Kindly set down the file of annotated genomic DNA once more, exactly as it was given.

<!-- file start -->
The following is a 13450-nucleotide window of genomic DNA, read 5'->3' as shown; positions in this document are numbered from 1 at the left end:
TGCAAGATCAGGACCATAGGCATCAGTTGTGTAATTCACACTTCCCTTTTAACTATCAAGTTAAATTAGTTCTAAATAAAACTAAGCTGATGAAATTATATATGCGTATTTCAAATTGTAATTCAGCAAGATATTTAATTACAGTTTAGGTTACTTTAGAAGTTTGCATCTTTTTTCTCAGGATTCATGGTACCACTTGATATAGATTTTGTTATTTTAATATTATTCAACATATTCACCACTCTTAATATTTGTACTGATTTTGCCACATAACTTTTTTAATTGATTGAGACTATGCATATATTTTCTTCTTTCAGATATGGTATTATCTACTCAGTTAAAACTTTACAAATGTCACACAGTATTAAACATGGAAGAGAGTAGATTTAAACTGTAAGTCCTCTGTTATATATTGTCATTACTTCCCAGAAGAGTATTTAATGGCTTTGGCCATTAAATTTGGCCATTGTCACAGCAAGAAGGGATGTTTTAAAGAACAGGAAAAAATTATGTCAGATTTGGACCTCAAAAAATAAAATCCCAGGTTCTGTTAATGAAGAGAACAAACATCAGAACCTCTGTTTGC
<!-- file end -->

The following is a 13450-nucleotide window of genomic DNA, read 5'->3' as shown; positions in this document are numbered from 1 at the left end:
TGCAAGATCAGGACCATAGGCATCAGTTGTGTAATTCACACTTCCCTTTTAACTATCAAGTTAAATTAGTTCTAAATAAAACTAAGCTGATGAAATTATATATGCGTATTTCAAATTGTAATTCAGCAAGATATTTAATTACAGTTTAGGTTACTTTAGAAGTTTGCATCTTTTTTCTCAGGATTCATGGTACCACTTGATATAGATTTTGTTATTTTAATATTATTCAACATATTCACCACTCTTAATATTTGTACTGATTTTGCCACATAACTTTTTTAATTGATTGAGACTATGCATATATTTTCTTCTTTCAGATATGGTATTATCTACTCAGTTAAAACTTTACAAATGTCACACAGTATTAAACATGGAAGAGAGTAGATTTAAACTGTAAGTCCTCTGTTATATATTGTCATTACTTCCCAGAAGAGTATTTAATGGCTTTGGCCATTAAATTTGGCCATTGTCACAGCAAGAAGGGATGTTTTAAAGAACAGGAAAAAATTATGTCAGATTTGGACCTCAAAAAATAAAATCCCAGGTTCTGTTAATGAAGAGAACAAACATCAGAACCTCTGTTTGC